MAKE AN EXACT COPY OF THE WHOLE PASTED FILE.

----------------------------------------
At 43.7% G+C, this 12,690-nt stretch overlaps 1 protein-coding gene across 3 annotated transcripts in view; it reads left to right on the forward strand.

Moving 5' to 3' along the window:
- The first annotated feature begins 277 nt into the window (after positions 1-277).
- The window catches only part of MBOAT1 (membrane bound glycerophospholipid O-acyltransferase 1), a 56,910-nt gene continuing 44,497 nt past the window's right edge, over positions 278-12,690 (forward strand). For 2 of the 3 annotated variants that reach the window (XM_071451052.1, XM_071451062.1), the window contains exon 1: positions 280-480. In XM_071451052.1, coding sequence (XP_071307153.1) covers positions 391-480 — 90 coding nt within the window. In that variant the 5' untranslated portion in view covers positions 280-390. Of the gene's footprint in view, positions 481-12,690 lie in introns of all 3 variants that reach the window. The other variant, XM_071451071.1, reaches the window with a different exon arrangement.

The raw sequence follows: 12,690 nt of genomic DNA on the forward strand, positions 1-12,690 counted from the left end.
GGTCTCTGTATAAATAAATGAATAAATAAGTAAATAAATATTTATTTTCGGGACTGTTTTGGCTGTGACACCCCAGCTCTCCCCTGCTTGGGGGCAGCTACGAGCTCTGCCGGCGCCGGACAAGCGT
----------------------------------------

At 43.7% G+C, this 12,690-nt stretch overlaps 1 protein-coding gene across 3 annotated transcripts in view; it reads left to right on the forward strand.

Moving 5' to 3' along the window:
- The first annotated feature begins 277 nt into the window (after positions 1-277).
- The window catches only part of MBOAT1 (membrane bound glycerophospholipid O-acyltransferase 1), a 56,910-nt gene continuing 44,497 nt past the window's right edge, over positions 278-12,690 (forward strand). For 2 of the 3 annotated variants that reach the window (XM_071451052.1, XM_071451062.1), the window contains exon 1: positions 280-480. In XM_071451052.1, coding sequence (XP_071307153.1) covers positions 391-480 — 90 coding nt within the window. In that variant the 5' untranslated portion in view covers positions 280-390. Of the gene's footprint in view, positions 481-12,690 lie in introns of all 3 variants that reach the window. The other variant, XM_071451071.1, reaches the window with a different exon arrangement.

The raw sequence follows: 12,690 nt of genomic DNA on the forward strand, positions 1-12,690 counted from the left end.
GGTCTCTGTATAAATAAATGAATAAATAAGTAAATAAATATTTATTTTCGGGACTGTTTTGGCTGTGACACCCCAGCTCTCCCCTGCTTGGGGGCAGCTACGAGCTCTGCCGGCGCCGGACAAGCGT